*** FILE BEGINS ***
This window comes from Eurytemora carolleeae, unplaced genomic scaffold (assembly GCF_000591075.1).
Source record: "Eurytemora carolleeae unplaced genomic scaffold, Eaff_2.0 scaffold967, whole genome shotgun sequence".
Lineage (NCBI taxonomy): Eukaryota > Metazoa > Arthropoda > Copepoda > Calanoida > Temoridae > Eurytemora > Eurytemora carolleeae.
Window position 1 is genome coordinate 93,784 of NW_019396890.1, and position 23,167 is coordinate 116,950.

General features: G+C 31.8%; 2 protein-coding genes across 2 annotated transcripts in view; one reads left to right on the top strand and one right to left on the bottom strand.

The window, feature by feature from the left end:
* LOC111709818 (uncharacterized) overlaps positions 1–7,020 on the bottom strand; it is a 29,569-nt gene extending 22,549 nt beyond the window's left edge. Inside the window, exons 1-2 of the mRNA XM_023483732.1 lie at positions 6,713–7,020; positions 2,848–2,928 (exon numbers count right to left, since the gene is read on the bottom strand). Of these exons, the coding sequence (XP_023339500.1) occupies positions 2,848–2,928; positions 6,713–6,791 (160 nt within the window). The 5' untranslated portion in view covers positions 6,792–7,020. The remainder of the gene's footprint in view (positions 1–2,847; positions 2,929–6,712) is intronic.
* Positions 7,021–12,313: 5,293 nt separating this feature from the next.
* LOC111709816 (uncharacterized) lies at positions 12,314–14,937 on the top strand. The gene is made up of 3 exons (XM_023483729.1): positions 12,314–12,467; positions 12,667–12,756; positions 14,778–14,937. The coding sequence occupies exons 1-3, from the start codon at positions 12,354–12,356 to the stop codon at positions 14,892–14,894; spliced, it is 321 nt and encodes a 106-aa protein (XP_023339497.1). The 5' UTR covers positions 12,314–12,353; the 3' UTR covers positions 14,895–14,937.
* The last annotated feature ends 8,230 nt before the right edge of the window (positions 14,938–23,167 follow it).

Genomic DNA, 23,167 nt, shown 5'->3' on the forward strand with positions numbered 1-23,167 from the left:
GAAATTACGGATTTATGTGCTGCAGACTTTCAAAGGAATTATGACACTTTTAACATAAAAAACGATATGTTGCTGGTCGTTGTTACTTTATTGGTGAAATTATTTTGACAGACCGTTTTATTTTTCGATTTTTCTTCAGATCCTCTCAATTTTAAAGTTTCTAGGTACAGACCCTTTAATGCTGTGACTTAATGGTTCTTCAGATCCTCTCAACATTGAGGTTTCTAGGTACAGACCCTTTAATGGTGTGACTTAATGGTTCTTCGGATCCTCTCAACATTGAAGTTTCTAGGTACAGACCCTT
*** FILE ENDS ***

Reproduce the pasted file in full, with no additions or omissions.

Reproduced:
This window comes from Eurytemora carolleeae, unplaced genomic scaffold (assembly GCF_000591075.1).
Source record: "Eurytemora carolleeae unplaced genomic scaffold, Eaff_2.0 scaffold967, whole genome shotgun sequence".
Lineage (NCBI taxonomy): Eukaryota > Metazoa > Arthropoda > Copepoda > Calanoida > Temoridae > Eurytemora > Eurytemora carolleeae.
Window position 1 is genome coordinate 93,784 of NW_019396890.1, and position 23,167 is coordinate 116,950.

General features: G+C 31.8%; 2 protein-coding genes across 2 annotated transcripts in view; one reads left to right on the top strand and one right to left on the bottom strand.

The window, feature by feature from the left end:
* LOC111709818 (uncharacterized) overlaps positions 1–7,020 on the bottom strand; it is a 29,569-nt gene extending 22,549 nt beyond the window's left edge. Inside the window, exons 1-2 of the mRNA XM_023483732.1 lie at positions 6,713–7,020; positions 2,848–2,928 (exon numbers count right to left, since the gene is read on the bottom strand). Of these exons, the coding sequence (XP_023339500.1) occupies positions 2,848–2,928; positions 6,713–6,791 (160 nt within the window). The 5' untranslated portion in view covers positions 6,792–7,020. The remainder of the gene's footprint in view (positions 1–2,847; positions 2,929–6,712) is intronic.
* Positions 7,021–12,313: 5,293 nt separating this feature from the next.
* LOC111709816 (uncharacterized) lies at positions 12,314–14,937 on the top strand. The gene is made up of 3 exons (XM_023483729.1): positions 12,314–12,467; positions 12,667–12,756; positions 14,778–14,937. The coding sequence occupies exons 1-3, from the start codon at positions 12,354–12,356 to the stop codon at positions 14,892–14,894; spliced, it is 321 nt and encodes a 106-aa protein (XP_023339497.1). The 5' UTR covers positions 12,314–12,353; the 3' UTR covers positions 14,895–14,937.
* The last annotated feature ends 8,230 nt before the right edge of the window (positions 14,938–23,167 follow it).

Genomic DNA, 23,167 nt, shown 5'->3' on the forward strand with positions numbered 1-23,167 from the left:
GAAATTACGGATTTATGTGCTGCAGACTTTCAAAGGAATTATGACACTTTTAACATAAAAAACGATATGTTGCTGGTCGTTGTTACTTTATTGGTGAAATTATTTTGACAGACCGTTTTATTTTTCGATTTTTCTTCAGATCCTCTCAATTTTAAAGTTTCTAGGTACAGACCCTTTAATGCTGTGACTTAATGGTTCTTCAGATCCTCTCAACATTGAGGTTTCTAGGTACAGACCCTTTAATGGTGTGACTTAATGGTTCTTCGGATCCTCTCAACATTGAAGTTTCTAGGTACAGACCCTT